As a staple food crop rice caters to the energy needs of more than 4 billion people around the globe. Since the 1980s, rice breeding focused on breeding for superior grain quality with good texture, taste, palatability and aroma. The recent rise in double burden nutrition challenges suggests that there is a pressing need to focus on incorporating nutritional traits also in rice breeding efforts. The present rice based diet contains nutritional gaps mainly due to the milling process which removes health promoting compounds present in rice bran. Therefore, less milled or brown rice consumption is highly recommended to achieve nutrition sustainability. Brown rice contains relatively higher amounts of dietary fibre, moderate amount of proteins, unsaturated lipids, micronutrients and several bioactive compounds. Some landraces consumed as brown rice have low glycemic index properties; hence they might be helpful to counter the growing type II diabetes. Colored rice varieties with red or purple pericarps are known to possess high levels of bioactive compounds such as cyanidin-3-glucoside, various flavanoids and γ-oryzanol. Germinated brown rice has more potential health benefits, for example, 10-fold of γ-aminobutyric acid than milled rice. For future nutritional intervention, we recommend further explorations into the nutritional value of brown rice as well as to modify the endosperm for enhanced nutrition without altering the texture to ensure consumer acceptance.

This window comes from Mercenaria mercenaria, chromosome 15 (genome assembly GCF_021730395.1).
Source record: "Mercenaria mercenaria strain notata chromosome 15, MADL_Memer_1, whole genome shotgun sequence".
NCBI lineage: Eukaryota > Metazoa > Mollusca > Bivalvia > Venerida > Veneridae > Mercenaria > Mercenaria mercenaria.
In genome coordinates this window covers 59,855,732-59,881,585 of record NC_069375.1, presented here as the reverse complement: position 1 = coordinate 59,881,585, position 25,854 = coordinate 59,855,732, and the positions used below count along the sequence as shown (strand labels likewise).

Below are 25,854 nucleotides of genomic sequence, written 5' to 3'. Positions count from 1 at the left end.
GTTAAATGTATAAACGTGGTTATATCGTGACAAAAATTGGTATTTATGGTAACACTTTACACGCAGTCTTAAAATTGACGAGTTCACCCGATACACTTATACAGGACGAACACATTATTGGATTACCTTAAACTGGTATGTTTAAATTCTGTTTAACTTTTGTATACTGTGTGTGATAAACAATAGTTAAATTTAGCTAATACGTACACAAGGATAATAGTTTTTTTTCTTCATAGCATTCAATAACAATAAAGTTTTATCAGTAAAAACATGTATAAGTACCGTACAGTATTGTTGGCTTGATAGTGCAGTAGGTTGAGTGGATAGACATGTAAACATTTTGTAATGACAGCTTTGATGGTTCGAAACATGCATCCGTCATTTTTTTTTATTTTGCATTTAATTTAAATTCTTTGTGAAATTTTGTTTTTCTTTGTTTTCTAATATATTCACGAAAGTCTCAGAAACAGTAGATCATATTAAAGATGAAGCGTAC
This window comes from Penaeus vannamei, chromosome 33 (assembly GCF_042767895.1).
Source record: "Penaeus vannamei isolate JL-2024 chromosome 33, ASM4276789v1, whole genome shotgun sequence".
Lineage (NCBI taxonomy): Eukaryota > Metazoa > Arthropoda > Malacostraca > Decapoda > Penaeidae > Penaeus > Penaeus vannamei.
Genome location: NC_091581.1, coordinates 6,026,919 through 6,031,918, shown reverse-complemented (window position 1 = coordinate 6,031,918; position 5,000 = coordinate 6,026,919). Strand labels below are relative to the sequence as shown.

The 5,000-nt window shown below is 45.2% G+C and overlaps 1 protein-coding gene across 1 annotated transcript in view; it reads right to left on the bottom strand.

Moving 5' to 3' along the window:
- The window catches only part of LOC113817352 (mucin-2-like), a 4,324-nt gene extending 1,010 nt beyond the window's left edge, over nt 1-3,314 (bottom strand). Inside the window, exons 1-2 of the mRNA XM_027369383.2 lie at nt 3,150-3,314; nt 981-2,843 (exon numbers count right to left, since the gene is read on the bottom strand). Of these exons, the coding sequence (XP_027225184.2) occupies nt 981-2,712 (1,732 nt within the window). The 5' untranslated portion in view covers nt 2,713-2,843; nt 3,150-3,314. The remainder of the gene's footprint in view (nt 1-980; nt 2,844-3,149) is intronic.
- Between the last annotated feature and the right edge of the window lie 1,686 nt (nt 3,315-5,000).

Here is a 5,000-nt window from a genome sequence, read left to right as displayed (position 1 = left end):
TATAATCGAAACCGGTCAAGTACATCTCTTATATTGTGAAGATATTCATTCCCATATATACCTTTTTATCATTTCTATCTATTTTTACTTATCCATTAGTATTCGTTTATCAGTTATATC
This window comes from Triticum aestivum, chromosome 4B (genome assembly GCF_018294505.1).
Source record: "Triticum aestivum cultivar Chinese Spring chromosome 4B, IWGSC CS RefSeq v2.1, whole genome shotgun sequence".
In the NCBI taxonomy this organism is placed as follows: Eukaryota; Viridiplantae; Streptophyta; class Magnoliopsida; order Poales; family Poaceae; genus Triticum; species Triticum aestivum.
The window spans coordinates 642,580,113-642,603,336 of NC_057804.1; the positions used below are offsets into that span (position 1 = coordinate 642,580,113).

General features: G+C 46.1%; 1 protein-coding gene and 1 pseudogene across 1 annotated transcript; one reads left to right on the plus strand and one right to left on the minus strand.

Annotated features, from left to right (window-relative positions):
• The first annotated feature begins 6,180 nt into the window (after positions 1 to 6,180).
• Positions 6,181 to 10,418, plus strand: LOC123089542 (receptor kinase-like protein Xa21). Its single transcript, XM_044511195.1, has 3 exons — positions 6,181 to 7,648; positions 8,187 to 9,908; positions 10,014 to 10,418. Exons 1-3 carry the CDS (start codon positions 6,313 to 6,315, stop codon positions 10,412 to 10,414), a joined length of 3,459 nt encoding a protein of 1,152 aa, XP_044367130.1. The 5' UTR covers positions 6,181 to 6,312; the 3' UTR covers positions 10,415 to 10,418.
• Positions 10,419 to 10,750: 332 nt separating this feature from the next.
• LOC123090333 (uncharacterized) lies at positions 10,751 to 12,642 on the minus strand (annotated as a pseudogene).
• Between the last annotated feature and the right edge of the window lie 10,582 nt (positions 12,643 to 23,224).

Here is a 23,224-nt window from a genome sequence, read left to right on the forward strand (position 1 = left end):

Keywords: bioactive compounds; brown rice; coloured rice; landraces; protein content.